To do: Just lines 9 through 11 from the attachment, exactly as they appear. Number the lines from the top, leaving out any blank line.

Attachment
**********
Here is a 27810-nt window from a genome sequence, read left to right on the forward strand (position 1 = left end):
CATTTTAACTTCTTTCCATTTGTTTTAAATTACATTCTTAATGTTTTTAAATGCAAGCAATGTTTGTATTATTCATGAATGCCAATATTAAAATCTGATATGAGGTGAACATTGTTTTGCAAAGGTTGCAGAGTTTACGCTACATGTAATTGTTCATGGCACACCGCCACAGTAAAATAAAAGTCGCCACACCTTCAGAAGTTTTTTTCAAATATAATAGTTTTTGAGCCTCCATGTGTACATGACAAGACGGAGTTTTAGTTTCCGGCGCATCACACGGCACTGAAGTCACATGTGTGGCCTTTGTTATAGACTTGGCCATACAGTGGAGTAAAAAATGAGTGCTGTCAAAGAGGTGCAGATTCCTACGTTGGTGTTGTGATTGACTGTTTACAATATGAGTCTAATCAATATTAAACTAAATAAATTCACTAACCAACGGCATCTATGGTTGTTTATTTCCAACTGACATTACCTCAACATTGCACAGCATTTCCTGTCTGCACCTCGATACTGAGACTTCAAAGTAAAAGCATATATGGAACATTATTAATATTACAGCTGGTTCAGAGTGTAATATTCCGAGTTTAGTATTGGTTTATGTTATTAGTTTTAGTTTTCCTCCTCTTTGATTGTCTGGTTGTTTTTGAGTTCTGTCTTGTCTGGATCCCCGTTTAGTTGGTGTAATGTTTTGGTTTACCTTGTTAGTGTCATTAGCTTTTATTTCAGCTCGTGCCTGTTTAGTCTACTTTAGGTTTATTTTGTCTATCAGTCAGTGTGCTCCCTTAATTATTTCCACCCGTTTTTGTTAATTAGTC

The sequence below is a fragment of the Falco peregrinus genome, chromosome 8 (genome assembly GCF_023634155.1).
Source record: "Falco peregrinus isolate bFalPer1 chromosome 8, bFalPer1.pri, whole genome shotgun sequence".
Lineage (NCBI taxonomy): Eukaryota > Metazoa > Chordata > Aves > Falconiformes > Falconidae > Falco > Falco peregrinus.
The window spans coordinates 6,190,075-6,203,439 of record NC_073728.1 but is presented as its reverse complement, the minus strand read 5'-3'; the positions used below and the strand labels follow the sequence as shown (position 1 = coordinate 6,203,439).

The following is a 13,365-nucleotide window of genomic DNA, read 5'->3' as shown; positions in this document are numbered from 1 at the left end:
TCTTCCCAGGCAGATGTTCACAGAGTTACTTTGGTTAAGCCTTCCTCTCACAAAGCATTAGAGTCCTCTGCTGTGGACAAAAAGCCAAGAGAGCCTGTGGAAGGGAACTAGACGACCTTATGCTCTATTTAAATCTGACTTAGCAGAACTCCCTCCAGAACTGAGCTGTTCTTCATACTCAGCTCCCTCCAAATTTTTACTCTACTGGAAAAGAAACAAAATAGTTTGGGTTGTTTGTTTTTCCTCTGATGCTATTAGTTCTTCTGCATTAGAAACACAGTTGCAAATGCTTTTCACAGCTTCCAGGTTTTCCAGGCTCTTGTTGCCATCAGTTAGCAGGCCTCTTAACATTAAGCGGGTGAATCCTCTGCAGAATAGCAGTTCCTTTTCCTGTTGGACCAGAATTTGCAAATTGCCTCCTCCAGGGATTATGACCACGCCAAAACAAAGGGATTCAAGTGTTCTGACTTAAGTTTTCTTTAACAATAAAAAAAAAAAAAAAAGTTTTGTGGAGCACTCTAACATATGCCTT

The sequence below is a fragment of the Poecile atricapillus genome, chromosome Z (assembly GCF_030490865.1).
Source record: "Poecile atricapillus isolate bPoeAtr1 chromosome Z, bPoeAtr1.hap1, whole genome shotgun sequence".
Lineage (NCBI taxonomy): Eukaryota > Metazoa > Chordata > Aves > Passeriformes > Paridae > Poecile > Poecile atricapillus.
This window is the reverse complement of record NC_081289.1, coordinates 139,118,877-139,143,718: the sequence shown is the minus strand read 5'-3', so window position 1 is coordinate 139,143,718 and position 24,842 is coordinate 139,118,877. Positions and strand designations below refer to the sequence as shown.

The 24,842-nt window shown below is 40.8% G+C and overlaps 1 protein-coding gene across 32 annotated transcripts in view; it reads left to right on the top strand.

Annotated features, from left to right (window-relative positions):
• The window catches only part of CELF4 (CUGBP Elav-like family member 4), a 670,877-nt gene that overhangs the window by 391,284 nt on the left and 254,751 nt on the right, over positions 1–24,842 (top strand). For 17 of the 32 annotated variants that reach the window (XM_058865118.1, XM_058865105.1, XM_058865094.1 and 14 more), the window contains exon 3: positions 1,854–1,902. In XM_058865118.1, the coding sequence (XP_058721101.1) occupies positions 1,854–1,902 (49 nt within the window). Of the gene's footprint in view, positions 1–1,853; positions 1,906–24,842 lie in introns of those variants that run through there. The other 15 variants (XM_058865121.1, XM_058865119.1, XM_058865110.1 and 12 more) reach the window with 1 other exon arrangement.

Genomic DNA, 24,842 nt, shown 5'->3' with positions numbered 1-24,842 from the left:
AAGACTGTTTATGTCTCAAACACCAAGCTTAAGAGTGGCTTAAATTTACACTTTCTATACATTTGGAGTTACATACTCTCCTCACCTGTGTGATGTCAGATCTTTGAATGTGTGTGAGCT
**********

The sequence below is a fragment of the Poecile atricapillus genome, chromosome Z (assembly GCF_030490865.1).
Source record: "Poecile atricapillus isolate bPoeAtr1 chromosome Z, bPoeAtr1.hap1, whole genome shotgun sequence".
Lineage (NCBI taxonomy): Eukaryota > Metazoa > Chordata > Aves > Passeriformes > Paridae > Poecile > Poecile atricapillus.